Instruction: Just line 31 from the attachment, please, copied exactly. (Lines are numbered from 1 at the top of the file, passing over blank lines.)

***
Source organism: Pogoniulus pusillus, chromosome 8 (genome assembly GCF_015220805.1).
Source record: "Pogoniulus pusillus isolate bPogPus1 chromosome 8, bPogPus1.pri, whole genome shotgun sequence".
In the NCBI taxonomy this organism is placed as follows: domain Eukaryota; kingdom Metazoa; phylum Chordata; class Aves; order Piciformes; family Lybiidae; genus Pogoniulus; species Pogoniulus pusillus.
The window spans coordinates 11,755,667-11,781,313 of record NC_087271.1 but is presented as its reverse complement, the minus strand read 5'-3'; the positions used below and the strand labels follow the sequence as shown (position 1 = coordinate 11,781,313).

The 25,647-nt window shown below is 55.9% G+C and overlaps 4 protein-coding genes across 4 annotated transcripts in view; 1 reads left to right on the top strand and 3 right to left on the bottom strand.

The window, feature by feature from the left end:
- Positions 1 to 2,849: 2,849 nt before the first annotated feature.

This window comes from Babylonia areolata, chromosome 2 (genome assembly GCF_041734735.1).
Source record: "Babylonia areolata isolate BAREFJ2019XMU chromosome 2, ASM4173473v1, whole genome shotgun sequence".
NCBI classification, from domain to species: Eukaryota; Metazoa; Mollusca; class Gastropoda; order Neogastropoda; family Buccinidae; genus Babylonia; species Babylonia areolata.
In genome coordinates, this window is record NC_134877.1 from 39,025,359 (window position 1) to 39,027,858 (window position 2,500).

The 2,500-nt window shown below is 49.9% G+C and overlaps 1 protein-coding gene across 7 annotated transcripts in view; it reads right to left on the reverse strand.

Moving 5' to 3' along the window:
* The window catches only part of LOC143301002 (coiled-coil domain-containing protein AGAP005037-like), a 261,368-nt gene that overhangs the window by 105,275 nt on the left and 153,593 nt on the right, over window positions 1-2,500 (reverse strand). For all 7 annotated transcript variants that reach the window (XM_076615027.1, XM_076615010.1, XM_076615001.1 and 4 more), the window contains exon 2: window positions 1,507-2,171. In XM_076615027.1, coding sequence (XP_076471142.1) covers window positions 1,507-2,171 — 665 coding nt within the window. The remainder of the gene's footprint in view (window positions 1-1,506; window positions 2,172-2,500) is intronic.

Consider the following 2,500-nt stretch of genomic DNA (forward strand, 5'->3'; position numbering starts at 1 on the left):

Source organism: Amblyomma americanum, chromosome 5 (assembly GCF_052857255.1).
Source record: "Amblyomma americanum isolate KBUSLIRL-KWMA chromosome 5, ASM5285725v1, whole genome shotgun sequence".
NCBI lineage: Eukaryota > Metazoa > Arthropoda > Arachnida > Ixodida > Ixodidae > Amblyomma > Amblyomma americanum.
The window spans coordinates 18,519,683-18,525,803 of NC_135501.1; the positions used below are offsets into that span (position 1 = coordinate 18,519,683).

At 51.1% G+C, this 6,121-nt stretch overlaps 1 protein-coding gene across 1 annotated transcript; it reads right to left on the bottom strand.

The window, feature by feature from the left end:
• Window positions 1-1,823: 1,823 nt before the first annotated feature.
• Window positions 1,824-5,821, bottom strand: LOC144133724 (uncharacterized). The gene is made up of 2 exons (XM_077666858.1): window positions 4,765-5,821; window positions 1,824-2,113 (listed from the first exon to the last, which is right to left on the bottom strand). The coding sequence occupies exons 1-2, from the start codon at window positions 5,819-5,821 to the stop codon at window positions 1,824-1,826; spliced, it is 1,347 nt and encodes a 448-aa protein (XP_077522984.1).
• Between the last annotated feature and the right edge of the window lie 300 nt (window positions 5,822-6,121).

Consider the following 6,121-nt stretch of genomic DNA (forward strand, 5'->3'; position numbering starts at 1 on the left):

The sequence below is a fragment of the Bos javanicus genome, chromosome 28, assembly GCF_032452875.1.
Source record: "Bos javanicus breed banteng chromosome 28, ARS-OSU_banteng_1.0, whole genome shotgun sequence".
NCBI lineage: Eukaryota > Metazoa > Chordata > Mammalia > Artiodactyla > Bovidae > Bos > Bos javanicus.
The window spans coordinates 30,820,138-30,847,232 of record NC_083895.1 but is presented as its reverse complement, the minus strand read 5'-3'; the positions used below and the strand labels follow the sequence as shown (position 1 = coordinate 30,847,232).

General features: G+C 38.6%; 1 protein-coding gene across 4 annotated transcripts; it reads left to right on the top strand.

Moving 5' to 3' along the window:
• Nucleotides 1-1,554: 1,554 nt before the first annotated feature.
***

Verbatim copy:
Moving 5' to 3' along the window: